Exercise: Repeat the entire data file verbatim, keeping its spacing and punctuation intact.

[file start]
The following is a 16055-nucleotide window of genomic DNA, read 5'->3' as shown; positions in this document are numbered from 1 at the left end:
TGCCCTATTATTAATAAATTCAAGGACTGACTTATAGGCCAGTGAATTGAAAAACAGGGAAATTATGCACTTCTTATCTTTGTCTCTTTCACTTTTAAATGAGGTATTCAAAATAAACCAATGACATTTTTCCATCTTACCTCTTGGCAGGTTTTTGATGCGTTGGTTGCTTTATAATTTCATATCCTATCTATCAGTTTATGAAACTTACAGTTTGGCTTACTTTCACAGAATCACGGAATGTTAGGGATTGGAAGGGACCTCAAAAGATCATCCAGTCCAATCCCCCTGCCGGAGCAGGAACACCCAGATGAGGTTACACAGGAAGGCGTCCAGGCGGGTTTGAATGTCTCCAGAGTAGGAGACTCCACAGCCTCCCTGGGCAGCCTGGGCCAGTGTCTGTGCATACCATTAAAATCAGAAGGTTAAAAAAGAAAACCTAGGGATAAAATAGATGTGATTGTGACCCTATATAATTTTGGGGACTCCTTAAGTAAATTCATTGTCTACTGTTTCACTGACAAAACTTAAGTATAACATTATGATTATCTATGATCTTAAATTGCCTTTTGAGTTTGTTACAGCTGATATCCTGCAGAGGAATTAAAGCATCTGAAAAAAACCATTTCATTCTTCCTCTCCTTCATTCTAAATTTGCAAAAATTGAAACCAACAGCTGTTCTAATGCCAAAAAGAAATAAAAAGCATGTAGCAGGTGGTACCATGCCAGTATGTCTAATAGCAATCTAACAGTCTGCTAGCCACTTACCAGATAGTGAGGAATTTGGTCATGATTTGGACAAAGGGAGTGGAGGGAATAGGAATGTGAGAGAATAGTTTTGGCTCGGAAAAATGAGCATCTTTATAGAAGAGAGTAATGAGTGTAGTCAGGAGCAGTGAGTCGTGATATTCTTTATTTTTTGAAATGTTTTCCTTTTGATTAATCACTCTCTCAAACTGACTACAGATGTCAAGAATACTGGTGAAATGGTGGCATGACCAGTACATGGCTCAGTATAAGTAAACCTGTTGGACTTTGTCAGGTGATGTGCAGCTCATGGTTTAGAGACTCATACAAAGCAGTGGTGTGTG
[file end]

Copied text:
The following is a 16055-nucleotide window of genomic DNA, read 5'->3' as shown; positions in this document are numbered from 1 at the left end:
TGCCCTATTATTAATAAATTCAAGGACTGACTTATAGGCCAGTGAATTGAAAAACAGGGAAATTATGCACTTCTTATCTTTGTCTCTTTCACTTTTAAATGAGGTATTCAAAATAAACCAATGACATTTTTCCATCTTACCTCTTGGCAGGTTTTTGATGCGTTGGTTGCTTTATAATTTCATATCCTATCTATCAGTTTATGAAACTTACAGTTTGGCTTACTTTCACAGAATCACGGAATGTTAGGGATTGGAAGGGACCTCAAAAGATCATCCAGTCCAATCCCCCTGCCGGAGCAGGAACACCCAGATGAGGTTACACAGGAAGGCGTCCAGGCGGGTTTGAATGTCTCCAGAGTAGGAGACTCCACAGCCTCCCTGGGCAGCCTGGGCCAGTGTCTGTGCATACCATTAAAATCAGAAGGTTAAAAAAGAAAACCTAGGGATAAAATAGATGTGATTGTGACCCTATATAATTTTGGGGACTCCTTAAGTAAATTCATTGTCTACTGTTTCACTGACAAAACTTAAGTATAACATTATGATTATCTATGATCTTAAATTGCCTTTTGAGTTTGTTACAGCTGATATCCTGCAGAGGAATTAAAGCATCTGAAAAAAACCATTTCATTCTTCCTCTCCTTCATTCTAAATTTGCAAAAATTGAAACCAACAGCTGTTCTAATGCCAAAAAGAAATAAAAAGCATGTAGCAGGTGGTACCATGCCAGTATGTCTAATAGCAATCTAACAGTCTGCTAGCCACTTACCAGATAGTGAGGAATTTGGTCATGATTTGGACAAAGGGAGTGGAGGGAATAGGAATGTGAGAGAATAGTTTTGGCTCGGAAAAATGAGCATCTTTATAGAAGAGAGTAATGAGTGTAGTCAGGAGCAGTGAGTCGTGATATTCTTTATTTTTTGAAATGTTTTCCTTTTGATTAATCACTCTCTCAAACTGACTACAGATGTCAAGAATACTGGTGAAATGGTGGCATGACCAGTACATGGCTCAGTATAAGTAAACCTGTTGGACTTTGTCAGGTGATGTGCAGCTCATGGTTTAGAGACTCATACAAAGCAGTGGTGTGTG